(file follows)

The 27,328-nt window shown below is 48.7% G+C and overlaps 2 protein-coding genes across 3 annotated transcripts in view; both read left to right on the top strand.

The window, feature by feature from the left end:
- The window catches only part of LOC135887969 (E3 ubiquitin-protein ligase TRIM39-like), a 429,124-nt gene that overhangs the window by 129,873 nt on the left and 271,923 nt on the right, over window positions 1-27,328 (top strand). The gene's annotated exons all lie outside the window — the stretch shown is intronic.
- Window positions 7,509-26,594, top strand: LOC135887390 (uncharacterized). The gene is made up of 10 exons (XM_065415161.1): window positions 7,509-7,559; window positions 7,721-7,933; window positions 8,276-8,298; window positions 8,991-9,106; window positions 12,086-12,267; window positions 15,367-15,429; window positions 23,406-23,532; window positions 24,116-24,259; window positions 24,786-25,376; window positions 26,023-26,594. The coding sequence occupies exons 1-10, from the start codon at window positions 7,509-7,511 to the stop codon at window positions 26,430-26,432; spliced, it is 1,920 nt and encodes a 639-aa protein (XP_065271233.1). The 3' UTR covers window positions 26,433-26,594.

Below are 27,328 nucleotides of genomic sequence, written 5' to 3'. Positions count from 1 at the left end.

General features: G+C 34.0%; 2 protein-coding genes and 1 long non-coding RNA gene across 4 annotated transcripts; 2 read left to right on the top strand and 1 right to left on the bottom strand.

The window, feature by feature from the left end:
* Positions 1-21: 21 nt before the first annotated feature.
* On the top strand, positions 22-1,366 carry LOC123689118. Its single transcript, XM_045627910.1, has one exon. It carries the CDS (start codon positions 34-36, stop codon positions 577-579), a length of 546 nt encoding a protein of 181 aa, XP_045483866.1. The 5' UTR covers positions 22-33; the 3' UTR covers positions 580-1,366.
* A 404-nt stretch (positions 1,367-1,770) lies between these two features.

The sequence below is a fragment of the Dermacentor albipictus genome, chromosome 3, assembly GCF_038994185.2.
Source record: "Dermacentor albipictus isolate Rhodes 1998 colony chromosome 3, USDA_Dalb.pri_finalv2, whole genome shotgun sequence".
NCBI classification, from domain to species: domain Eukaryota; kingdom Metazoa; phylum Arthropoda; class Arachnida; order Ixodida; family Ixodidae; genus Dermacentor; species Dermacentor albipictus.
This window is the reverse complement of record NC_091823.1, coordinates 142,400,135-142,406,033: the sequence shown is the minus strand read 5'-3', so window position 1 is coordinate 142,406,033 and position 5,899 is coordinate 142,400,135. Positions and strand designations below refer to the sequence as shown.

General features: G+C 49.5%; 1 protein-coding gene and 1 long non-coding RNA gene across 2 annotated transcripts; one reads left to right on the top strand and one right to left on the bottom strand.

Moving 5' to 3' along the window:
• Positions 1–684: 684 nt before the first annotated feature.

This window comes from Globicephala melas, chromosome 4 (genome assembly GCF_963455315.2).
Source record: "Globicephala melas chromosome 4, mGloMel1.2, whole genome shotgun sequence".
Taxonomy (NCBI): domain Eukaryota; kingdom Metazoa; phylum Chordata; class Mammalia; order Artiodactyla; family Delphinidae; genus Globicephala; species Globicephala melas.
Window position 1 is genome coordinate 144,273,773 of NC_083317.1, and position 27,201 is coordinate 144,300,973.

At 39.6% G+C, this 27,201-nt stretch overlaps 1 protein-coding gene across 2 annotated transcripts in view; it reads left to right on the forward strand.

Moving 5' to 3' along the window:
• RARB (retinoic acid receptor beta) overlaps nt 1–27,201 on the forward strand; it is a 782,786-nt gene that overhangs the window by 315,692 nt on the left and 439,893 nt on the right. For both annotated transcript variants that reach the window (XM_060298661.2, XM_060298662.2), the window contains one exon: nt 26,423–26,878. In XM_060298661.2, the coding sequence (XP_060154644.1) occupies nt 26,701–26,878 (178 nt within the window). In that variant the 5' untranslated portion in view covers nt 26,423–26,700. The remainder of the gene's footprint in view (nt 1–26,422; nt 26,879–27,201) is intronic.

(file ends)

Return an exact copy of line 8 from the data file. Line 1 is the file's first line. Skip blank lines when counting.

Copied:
* Positions 1-21: 21 nt before the first annotated feature.